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07-13-2009, 10:54 AM   #1
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DRE in K20

I used the Dynamic Range Expansion feature of my K20 (as described on page 79 of the manual) and was greatly disappointed. I took two pictures -- one with the feature turned on, and one with it off -- of my neighbor’s house across the street, which is gray brick, with a white garage door. All that happened was the image taken with DRE on had less contrast -- I duplicated that image by reducing the contrast of the “DRE off” shot one click in the Quick Color Tuning program of PhotoImpact. So, what’s the advantage of this “feature?”

07-13-2009, 12:16 PM   #2
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the advantage, if you shoot jpegs like me, is that if you have with this feature (similar one exists on the K2) is you can protect much more of the shadow detail (if it exists) than with a normal setting, even with contrast set to low.

I tested it on my K7 and found that for an image of a flower on green leaves, it did not change the greyscale value of the flower I was focused on, but the dark green leaves in the background had the greyscale lifted from about 15 to 35. This is about 1/2 a stop, and means that the things in the shadows carry a lot more image detail than they used to. BUT you have to want to use this data.


If you like the contrast as it is, I doubt this is for you, but if you are out shooting and want more details in the shadow when part of the subject is exposed for sunlight, this will help.

Knowing what it does and the range of adjustment it makes to an image goes a long way in knowing when to use it or not.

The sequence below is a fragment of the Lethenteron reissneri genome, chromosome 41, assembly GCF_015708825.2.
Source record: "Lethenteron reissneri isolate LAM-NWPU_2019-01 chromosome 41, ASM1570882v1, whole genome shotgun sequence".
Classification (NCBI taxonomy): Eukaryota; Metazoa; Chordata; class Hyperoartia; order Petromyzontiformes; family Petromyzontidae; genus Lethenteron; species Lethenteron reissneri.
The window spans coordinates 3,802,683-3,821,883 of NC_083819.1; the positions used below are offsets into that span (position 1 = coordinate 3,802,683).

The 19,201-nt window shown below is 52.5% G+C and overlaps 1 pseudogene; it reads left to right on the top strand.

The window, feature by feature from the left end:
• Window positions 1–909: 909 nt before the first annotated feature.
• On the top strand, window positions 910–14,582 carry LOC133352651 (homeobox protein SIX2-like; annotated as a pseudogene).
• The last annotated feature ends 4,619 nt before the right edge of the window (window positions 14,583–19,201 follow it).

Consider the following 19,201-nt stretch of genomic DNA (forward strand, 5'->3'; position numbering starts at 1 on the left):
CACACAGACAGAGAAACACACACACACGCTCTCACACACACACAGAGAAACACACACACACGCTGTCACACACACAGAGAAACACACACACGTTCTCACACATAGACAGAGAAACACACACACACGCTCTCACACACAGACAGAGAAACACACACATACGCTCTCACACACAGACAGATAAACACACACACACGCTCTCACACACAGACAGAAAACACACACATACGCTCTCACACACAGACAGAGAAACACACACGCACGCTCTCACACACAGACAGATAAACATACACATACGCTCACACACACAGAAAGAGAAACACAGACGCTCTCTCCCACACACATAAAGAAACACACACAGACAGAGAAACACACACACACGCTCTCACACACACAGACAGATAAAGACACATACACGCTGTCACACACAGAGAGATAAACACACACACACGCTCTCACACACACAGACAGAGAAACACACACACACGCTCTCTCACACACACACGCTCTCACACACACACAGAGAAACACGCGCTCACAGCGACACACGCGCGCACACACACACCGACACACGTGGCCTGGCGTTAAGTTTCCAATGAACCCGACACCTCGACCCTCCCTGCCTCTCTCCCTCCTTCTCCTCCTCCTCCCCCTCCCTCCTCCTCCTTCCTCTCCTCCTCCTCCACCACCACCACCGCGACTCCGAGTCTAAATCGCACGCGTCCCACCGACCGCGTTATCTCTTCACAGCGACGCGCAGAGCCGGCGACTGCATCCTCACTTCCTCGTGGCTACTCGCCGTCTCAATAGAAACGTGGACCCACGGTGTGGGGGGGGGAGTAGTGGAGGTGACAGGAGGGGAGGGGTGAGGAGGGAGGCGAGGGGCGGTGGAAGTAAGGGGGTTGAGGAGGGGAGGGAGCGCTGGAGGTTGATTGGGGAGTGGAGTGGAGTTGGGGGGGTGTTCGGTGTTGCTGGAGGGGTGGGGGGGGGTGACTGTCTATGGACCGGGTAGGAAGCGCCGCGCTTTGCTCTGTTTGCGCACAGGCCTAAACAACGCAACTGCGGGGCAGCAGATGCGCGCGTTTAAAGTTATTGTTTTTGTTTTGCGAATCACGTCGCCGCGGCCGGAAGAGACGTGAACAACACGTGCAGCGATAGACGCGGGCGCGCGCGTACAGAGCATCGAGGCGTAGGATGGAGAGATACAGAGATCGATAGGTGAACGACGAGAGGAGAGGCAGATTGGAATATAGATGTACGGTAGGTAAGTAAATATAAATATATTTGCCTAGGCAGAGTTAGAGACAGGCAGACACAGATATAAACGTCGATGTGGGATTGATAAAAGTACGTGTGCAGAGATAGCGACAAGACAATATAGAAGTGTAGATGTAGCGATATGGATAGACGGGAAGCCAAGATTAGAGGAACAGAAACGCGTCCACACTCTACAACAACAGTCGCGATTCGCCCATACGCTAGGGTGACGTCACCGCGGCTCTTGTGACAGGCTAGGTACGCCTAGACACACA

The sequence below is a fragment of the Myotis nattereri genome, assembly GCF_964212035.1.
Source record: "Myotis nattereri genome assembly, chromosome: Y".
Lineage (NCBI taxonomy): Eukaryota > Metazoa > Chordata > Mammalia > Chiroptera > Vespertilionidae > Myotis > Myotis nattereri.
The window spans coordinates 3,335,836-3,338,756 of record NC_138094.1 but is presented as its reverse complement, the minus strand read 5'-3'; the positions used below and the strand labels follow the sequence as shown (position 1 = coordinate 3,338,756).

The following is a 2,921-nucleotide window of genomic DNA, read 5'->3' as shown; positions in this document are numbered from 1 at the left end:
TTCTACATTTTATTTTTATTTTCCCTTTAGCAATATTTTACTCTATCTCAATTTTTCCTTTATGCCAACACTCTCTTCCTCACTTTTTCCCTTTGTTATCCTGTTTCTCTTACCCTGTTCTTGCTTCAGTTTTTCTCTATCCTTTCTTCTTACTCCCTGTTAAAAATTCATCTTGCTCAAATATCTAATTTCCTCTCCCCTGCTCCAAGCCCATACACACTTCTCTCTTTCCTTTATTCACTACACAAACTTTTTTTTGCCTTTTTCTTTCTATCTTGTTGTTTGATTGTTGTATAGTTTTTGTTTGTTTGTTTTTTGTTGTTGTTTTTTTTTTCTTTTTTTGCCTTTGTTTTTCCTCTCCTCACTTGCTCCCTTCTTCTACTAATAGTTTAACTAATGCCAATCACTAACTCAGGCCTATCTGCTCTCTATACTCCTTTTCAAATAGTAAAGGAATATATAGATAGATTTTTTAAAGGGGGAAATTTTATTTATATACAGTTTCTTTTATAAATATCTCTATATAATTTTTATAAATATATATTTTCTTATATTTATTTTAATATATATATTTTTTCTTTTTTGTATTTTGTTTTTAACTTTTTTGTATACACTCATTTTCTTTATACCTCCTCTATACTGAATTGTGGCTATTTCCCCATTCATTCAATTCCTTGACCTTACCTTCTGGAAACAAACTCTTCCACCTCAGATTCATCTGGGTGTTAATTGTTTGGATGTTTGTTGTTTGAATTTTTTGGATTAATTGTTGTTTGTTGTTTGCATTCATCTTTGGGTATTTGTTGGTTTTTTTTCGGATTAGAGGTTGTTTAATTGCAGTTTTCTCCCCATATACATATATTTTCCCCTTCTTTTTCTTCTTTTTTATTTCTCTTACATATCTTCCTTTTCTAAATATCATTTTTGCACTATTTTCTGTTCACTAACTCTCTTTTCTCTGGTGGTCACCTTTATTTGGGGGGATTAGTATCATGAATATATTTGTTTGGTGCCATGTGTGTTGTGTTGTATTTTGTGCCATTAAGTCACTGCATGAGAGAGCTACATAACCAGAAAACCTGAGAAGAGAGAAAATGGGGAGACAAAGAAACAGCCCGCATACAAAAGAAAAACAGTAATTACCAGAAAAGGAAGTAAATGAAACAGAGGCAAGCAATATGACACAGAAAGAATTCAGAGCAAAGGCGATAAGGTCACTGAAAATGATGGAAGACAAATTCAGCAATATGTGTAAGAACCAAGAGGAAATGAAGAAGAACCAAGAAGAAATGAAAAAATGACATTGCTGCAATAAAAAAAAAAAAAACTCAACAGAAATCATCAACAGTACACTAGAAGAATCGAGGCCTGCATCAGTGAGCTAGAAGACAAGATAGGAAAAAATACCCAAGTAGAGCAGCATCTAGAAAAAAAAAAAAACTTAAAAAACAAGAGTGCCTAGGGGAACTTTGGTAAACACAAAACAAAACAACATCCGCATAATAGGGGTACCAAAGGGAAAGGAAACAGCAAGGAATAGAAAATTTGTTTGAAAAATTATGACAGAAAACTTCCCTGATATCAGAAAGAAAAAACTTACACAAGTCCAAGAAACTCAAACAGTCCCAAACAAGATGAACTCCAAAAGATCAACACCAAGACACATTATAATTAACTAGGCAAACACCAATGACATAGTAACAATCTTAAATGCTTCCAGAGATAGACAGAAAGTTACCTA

07-13-2009, 01:45 PM   #3
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QuoteOriginally posted by Tom Lee Quote
[FONT="Arial"]I used the Dynamic Range Expansion feature of my K20 (as described on page 79 of the manual) and was greatly disappointed. I took two pictures -- one with the feature turned on, and one with it off -- of my neighbor’s house across the street, which is gray brick, with a white garage door. All that happened was the image taken with DRE on had less contrast
All that happened, or all that was *obvious*? Of course one effect of extending the dynamic range will be to reduce contrats - that's indeed the whole point. The idea is to make there be less less difference between what would otherwise have registered as pure white and pure black, so that more room can be created for brighter and/or darker values. But simply reducing contrast won't give you those brighter brights or darker darks - all it will do is reduce the difference between white and black.

Unless your subject was shot in bright sunlight with deep shadows, it wasn't the kind of scene that would have benefited from D-range. But try again with the sun shining directly on the white door, and make sure you've got something dark and in shadow in the picture too. You'll find with D-range, either the door or the dark shadowed object will have clipped - it will have been rendered without detail. With D-range, there's a chance that you'll have some detail in both. Of course, it might also be just too extreme a situation. But there are *some* situations where it works like this. And shooting normally then reducing contrast won't help bring back the clipped detail.